“However, the metaverse reveals a matrix of legal implications, particularly for intellectual property. We are already starting to see brands extend their trade mark protection to cover the metaverse and begin to consider patent, copyright and design right implications of this shift to the virtual. For some consumer brands, they are already recognising the significance of these new revenue streams. It is therefore crucial for brands to ensure they have an appropriate IP strategy in place, to capture the IP they create and have full ownership of it in the virtual world.”
Internet law and regulation: Getting it right in 2022
Joanna Conway, partner and internet regulation specialist: “A key legal trend in 2022 for digital businesses - and a priority for General Councils - is how can their teams stay on top of the internet law changes that are on the horizon? Legal functions need to support their business client to understand, prepare for and comply with this mass of new laws and to operate in a higher legal and regulatory risk landscape. Getting this right can constitute a key competitive advantage. Getting it wrong has legal, commercial and reputational ramifications.
“The Digital Markets and Services Acts and Online Safety Bill aim to address a key issue of our time: how do we regulate and legislate for the internet? Unquestionably, businesses need to prepare for the new legal landscape and closely monitor the progress of these legal measures through the legislative process.
“Content law is like GDPR but bigger. Trust and Safety functions at digital companies need to address the complex and fast-moving area of content laws and risk. That is not easy and legal teams will be required to assist with difficult issues such as: (i) content law is not singular; it comprises all the different legal measures and principles which apply to specific harms and which vary by jurisdiction; (ii) determining what constitutes ‘harmful’ - but legal - content is challenging; (iii) future proofing for laws that are currently in draft, including the EU’s Digital Services Act and UK’s Online Safety Bill, which will legislate for unlawful or harmful content at an overarching level. These issues, coupled with requirements for transparency on content moderation, rights for users to challenge decisions and obligations to maintain rights to free speech, make this a challenge for the legal teams of any digital business.”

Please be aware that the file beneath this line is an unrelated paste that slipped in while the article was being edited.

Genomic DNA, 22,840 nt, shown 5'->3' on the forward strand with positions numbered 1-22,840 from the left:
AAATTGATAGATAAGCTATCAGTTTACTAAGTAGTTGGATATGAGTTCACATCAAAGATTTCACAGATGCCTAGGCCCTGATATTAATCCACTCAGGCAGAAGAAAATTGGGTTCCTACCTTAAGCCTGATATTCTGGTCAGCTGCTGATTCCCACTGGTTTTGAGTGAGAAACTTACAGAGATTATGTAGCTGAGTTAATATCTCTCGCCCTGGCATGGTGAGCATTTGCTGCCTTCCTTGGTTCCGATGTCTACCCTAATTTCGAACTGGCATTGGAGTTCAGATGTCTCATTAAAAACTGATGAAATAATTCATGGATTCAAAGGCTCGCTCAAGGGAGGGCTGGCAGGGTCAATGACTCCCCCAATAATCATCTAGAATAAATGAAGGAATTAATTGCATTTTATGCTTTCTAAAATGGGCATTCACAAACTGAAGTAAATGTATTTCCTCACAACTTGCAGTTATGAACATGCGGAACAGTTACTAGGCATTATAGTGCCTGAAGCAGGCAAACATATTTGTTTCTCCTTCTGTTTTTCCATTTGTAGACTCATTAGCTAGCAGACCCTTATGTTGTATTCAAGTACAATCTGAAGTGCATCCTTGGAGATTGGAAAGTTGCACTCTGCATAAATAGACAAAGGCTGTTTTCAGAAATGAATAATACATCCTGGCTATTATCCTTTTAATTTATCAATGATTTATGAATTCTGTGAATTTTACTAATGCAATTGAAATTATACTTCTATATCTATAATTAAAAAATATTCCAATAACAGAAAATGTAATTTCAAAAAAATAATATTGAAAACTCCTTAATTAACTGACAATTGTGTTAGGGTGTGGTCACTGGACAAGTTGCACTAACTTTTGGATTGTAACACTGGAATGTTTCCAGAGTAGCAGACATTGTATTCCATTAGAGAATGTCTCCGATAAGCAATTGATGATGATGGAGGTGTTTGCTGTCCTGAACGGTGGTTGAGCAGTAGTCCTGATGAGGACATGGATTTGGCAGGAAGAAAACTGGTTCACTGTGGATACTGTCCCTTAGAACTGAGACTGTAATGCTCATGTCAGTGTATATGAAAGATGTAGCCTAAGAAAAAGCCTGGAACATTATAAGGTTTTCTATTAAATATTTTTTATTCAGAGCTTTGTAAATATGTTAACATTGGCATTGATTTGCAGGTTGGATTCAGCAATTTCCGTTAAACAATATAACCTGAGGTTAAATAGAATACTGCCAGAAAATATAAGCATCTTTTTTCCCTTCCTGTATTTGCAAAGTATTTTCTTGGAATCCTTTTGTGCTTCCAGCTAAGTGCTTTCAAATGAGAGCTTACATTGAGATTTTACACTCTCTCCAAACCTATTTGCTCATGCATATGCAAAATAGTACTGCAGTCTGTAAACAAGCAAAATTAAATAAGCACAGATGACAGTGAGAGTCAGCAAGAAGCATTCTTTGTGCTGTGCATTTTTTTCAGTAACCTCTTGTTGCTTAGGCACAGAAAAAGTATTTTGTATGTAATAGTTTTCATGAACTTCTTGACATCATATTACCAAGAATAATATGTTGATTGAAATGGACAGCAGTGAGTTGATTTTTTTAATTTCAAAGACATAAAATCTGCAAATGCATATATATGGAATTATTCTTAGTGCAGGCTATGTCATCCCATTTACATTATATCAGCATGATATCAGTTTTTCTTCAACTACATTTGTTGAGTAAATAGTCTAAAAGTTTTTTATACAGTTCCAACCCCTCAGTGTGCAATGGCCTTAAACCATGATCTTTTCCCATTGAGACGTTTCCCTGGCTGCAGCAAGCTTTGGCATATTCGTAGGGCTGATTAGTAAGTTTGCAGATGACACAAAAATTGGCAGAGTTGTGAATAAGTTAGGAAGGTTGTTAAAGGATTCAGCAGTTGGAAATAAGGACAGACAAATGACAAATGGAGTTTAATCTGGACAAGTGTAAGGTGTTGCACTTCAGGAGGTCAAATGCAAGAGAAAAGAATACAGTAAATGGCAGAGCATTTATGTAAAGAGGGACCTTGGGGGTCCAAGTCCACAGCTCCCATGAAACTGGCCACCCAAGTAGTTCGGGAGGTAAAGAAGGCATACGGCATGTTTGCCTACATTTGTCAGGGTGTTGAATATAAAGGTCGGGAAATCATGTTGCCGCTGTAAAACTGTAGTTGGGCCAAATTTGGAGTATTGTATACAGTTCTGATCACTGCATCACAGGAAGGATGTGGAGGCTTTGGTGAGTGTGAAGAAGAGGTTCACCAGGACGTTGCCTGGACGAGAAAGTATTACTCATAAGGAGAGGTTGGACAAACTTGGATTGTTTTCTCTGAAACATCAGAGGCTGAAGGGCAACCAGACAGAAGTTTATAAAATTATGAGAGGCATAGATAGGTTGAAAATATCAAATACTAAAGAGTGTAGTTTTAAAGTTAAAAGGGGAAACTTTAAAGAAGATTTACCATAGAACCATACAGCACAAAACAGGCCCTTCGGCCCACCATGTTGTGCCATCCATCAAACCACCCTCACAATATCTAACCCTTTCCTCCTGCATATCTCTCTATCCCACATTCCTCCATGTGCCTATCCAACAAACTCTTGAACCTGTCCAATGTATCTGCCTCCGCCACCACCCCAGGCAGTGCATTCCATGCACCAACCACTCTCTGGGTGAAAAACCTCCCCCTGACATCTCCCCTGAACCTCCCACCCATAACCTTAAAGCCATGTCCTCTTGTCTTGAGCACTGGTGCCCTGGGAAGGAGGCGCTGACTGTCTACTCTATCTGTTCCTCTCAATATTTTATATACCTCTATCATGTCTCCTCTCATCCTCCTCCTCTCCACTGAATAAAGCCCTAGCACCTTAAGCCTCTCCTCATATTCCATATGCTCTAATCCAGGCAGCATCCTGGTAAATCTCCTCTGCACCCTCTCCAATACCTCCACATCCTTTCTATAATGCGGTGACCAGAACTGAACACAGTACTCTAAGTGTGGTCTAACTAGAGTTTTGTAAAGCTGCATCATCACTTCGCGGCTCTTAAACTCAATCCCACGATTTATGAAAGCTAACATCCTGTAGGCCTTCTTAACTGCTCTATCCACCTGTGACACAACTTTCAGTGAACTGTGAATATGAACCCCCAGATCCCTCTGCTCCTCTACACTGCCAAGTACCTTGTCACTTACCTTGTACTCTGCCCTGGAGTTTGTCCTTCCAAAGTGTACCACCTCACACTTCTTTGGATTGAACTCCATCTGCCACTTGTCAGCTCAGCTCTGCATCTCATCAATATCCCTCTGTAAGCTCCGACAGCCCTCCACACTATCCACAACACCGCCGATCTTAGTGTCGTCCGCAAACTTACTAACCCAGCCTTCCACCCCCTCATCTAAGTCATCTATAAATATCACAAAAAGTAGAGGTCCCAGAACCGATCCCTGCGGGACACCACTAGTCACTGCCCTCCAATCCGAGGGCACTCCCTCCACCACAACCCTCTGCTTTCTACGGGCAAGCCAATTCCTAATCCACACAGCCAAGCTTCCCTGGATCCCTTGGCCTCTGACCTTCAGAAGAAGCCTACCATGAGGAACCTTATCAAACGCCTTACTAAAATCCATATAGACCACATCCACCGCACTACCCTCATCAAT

Employment law: ‘Resourcing up’ to face the “Great Resignation”
Marian Bloodworth, partner and employment law specialist: “The race for talent will continue to be the prominent employment trend going into 2022, as employers focus on ‘resourcing up’ and building skilled workforces. Whilst the employment market is good, employees will have greater influence. This means we will continue to see challenges over contractual terms that purport to restrict employee moves, such as non-compete covenants, and non-solicitation restrictions. Businesses looking to attract staff may also find that they are more likely to be held to account over the benefits they offer, or challenged on how they address ESG issues and diversity and inclusion in the workplace. The increased employee activism over the course of this year is only set to continue in 2022.